First of all, installing any leader now, but particularly Ignatieff, means that they will have done an end-run around the current membership, and given up the opportunity to do whatever cross-country party building could have been accomplished between now and May.

Secondly, and corollary to my first point, this means that their predominantly eastern party establishment will have selected the leader, without the adequate input of the party members and leadership from out west.  This has the potential effect of further marginalizing the federal Liberals as part of political debate in western Canada.

Third, it marginalizes Bob Rae within the Liberal party, saying in effect that no matter what he does, no matter how much of a team player he is, no matter what his political skills, no matter how willing he is to trash his former NDP colleagues in their areas of political strength, they will never let him live his past down.

Fourth, and following from my third point, it is becoming clear that the biggest fear for the Liberals in the path the coalition talks sent them down is not the liaison with the Bloc ... it's the NDP.  From sources as disparate as the "Calgary Grit" to Jim Karygiannis on CBC Newsworld just now, it is clear that legitimizing the NDP any further is something that Liberals fear more than Stephen Harper.  Most of the Liberals who are active now, got their start during a time when the NDP was weakened (ironically after the 1993 election and the aftermath of the Charlottetown Accord), and they have come to view the votes of NDP-Liberal switchers as rightfully theirs.  Structurally the Liberal Party has become even more reliant on those votes, owing to their grave weakness in Quebec, and more recently their waning organizational presence in western Canada.  They still believe the NDP should have been the junior partner, if not the silent partner, in their re-elevation to government, and are very conflicted about giving up their last strategic leg up on the NDP (our perceived unreadiness for government or fiscal responsibility).

On the other hand, the NDP of course, still faces its own strategic risks should the desire to rid the country of Harper gel around the Liberals.  But Liberals were shocked that they couldn't knock us down from our base last time, and truly are not sure how to do it this time either.

So, I agree:  Layton has achieved a pretty good strategic position, and kept his eye on the policy ball overall.  If Ignatieff backs off and winds up supporting Harper, he risks hurting the Liberals' positioning as an alternative to Harper; and if not, he helps the NDP overcome its biggest current strategic challenges, and hurts his ability to distinguish the Liberals from us.  And he will have foregone an opportunity to rebuild their own party infrastructure in the process.  Meantime, the NDP will elect a provincial government in Nova Scotia, and possibly BC, and look to be on the ascension in Canada.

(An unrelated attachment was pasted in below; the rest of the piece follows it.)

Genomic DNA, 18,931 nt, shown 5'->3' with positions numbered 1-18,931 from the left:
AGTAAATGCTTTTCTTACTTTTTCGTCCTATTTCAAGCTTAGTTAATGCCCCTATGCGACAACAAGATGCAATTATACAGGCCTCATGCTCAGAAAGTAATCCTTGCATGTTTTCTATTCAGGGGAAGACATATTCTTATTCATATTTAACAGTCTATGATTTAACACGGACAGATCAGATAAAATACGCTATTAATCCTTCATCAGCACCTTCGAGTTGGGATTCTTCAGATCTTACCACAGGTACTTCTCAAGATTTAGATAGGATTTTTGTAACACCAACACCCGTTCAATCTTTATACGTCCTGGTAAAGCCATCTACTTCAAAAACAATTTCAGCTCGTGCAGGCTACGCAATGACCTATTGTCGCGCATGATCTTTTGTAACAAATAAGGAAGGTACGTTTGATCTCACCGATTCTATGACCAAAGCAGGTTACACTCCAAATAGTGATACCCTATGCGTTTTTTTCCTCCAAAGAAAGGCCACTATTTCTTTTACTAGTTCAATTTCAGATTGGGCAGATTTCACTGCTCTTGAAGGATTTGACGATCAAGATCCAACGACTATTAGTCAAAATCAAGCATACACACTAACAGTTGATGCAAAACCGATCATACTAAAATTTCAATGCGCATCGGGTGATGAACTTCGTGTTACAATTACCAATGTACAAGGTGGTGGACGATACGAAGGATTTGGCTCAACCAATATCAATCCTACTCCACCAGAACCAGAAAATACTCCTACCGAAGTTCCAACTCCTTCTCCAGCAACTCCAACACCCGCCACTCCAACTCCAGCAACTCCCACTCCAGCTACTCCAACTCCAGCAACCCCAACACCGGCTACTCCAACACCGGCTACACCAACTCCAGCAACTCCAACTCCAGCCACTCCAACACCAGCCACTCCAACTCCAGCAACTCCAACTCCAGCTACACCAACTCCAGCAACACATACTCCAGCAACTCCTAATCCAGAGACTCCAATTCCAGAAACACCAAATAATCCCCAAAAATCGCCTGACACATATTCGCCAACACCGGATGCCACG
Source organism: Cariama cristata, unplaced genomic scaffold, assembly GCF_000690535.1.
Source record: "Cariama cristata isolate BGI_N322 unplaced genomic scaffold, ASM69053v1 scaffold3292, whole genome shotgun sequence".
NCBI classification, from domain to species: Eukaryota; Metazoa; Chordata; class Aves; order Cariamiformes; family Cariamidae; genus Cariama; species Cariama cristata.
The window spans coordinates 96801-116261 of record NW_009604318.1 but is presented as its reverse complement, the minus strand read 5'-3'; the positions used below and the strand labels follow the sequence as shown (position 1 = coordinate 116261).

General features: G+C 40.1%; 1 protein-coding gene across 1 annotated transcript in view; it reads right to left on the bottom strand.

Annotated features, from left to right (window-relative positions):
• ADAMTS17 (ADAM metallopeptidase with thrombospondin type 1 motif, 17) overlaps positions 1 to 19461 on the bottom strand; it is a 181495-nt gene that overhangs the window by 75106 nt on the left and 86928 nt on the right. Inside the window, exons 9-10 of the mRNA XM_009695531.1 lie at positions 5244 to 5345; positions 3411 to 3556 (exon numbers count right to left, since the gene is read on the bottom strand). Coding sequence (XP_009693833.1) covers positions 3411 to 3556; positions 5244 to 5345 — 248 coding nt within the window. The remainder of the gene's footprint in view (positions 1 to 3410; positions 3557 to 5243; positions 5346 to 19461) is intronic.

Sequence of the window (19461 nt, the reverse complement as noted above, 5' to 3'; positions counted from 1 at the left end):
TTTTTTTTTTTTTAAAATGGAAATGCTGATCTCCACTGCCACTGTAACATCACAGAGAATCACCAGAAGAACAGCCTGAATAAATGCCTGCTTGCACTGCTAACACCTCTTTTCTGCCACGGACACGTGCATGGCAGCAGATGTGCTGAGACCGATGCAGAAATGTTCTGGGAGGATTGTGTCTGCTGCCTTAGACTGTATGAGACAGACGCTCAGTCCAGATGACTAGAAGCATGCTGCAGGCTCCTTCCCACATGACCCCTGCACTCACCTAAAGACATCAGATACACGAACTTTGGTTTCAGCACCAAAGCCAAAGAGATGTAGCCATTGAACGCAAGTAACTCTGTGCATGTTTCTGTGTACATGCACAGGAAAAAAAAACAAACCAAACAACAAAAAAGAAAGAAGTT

Ratbert

Highlander wrote:

Ratbert, you are such a hoot.

 

....Iggy's speech to Canadians will be much more focused than Dion's (I know, but I couldn't resist) and will be much more effective.  I predict it will go something like this: ....

 

I've not yet begun to hoot but I will never presume to write Iggy's speeches for him.Innocent

For reasons of brevity, I've deleted most of your post. I don't disagree that what you write may come to pass but I still hold the opinion that Iggy will keep his options open. He is politically closer to harper than Layton and can forsee any embrace of the Dippers becoming his political shroud in the next election.

The latest Angus-Reid poll shows him only 5 points behind Harper as leader. harper's support also appears soft- based more on fear of the unknown than support for the PM.

Why would a proven wordweaselmeister like Iggy jump the broomstick with Layton when he can succeed without him?

Iggy as leader will pry open the changepurses of the Liberals and attract the soft center support of the CPC.

Mojoroad1

Good points both BA and Ottawa Observer..... I tend to agree. If the coalition fails the Libs wear it. Propping up Harpo, the Libs wear it, and will sit on their hands over and over again as the NDP points it out. If Iggy Thumbscrews thinks he's rather go to an election, trying to pull Con votes, let him. The NDP will be alone on the centre / left, and new NDP provincial governments will be not be lost on Canadians.

Ratbert

Lard Tunderin' Jeezus wrote:

Two things are certain: